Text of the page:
Quiet, please. We are not alone.

Spring unfolds each year in color, yes, but also in sound. And, regrettably, in noise — some of it emanating from our gardens.

When Nancy Lawson, a Maryland-based naturalist and nature writer, speaks about the voices of frogs or birds, she uses the word “sound.” When she refers to humanity’s voice — the din of mowers, blowers and chain saws — she describes it as noise, specifically “anthropogenic noise.”

Her definition: something that is “disrespectful of all the other sounds and runs roughshod over them,” she said, with “often unnecessary rudeness.”

These days, we’re not just driving one another crazy with the racket that fills most neighborhoods. We’re “smothering some of the opportunities for animals to communicate through their senses,” she said, “to perceive the world through their senses.”

That means communications are masked and predator alarms and other critical life cues are stifled.

The challenge she poses for us: “Let’s think about the fact that these are our neighbors, too. And they can’t just run inside and put on noise-canceling headphones.” […]

In other words: Easy does it.

“If you treat the local environment like the homeland it’s meant to be,” she writes in “Wildscape,” “you’ll be exposed to more cultures and ideas and ways of life than if you visited with people from every country in the world.”

Sometimes, she said, that’s not about doing something, but the opposite: Stop mowing so often; stop leaf blowing. “Stop these sensory disruptions,” she said.

Even with actions we know can cause harm, like using pesticides, it’s not just the direct damage that she alerts us to.

“It turns out that putting out scents into the world that cause odor pollution can disrupt flower fragrances, and bees’ ability to find the floral resources that they need,” she said of an often unnoticed violation of the Scentscape.

Noise has unexpected effects, too, like reducing the nesting success of bluebirds and tree swallows, and decreasing the foraging ability of owls and bats.

Or this: As cars drove past, Ms. Lawson noticed a monarch caterpillar flinching upward from the milkweed it was feeding on near her roadside. A paper she found cited the same reaction — and how traffic-stressed animals even bit the researchers, something they had never documented before.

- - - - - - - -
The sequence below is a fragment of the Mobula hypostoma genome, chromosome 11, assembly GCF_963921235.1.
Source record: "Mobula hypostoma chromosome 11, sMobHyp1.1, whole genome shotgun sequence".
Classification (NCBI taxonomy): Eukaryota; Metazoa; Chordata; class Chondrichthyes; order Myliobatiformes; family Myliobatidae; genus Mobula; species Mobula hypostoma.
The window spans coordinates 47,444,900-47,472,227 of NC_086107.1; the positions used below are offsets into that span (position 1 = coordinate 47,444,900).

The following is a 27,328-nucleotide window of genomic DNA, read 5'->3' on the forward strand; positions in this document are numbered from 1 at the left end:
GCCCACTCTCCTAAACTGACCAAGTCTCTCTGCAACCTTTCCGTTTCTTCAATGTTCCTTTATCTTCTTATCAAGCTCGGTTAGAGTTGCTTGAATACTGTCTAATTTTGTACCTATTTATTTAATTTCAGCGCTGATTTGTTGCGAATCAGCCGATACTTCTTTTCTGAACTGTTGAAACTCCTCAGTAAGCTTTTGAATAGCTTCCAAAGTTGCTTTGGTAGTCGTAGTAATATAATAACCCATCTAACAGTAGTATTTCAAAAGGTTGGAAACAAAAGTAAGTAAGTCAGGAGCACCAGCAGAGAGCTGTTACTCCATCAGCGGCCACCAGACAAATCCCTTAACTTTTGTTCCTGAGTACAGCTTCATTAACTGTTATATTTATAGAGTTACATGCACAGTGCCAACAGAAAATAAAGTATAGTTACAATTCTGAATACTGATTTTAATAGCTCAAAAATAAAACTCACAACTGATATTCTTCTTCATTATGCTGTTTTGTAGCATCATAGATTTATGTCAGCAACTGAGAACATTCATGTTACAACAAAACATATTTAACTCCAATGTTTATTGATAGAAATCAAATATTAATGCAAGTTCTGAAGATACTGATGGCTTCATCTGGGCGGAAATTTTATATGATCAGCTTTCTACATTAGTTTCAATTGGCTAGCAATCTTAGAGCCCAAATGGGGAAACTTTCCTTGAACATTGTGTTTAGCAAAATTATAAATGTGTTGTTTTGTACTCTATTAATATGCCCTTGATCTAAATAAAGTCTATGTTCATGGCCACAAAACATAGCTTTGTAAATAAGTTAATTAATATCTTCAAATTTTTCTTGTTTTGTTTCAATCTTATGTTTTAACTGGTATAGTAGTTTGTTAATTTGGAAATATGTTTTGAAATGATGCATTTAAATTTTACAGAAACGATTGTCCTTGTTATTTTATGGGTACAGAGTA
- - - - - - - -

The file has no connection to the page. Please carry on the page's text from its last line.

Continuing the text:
Quiet, please. We are not alone.

— Margaret Roach, from “Quiet, Please: You Are Not Alone in Your Garden


Notes:

Walking. And walking. And walking.

So, here we are. 1095 consecutive (almost) days on this morning walk at Cove Island Park. Like in a row.

And but for Paul pointing it out yesterday, I would have missed this Large milestone. On May 5th, it was 3 years on this daily walk, I mean 3 years, I don’t even need to count the damn days. It’s been 3 years.

And it’s just like DK, not to ponder how he’s changed, what’s changed, and not to reflect upon all the good that’s come out of this….but to focus on the edges of some nonsense. Paul had to remind me. Can you believe that? I’m forgetting a lot of important sh*t, and don’t even know it.

Every 100 feet or so, my hand reaches for the camera, and then gently sets it back to rest on my shoulder. I’m seeing Nothing worthy. All I see, is Same. Been here. Saw that. Done that. Tired of that. Posted that. 1095 days, on the same track, what do you expect?

I walk.

Stewing. Tired. Dragggggging. Wally’s snoozing. Susan will be asleep for another 2 hours. And here I am traipsing around a worn out track.

Mary Louise Kelly’s Act III: “Act III is the one where it dawns on us that there may not be an infinite number of acts, that we’d best get on with making the most of this one. Which prompts a delightful, nerve-racking question or two: What now? What next?”

I walk. [Read more…]

Monday Morning Wake-Up Call

Modern life has clogged my skull to the limit. Technology has delivered an avalanche of options to preoccupy me at any hour; the notion of idle time that can’t be filled with some form of digital distraction is foreign to me, almost unnerving.

If you’re reading this column on a phone, or any sort of computer, you’re seconds away from all kinds of diversions—social media, digital games, the state of your 401(k), the latest celebrity embarrassment or political mess…

For me, the problem comes when I need to think for myself. If you read this column, you know that any kind of complicated thinking is hard for me, and perhaps impossible. My brain’s interior is not a series of mathematical formulas dancing around balletically, like it does for beautiful-minded geniuses in the movies. My brain is more like a slop-sink faucet, slowly dripping. Or an arcade machine that only plays 70’s-era Pong…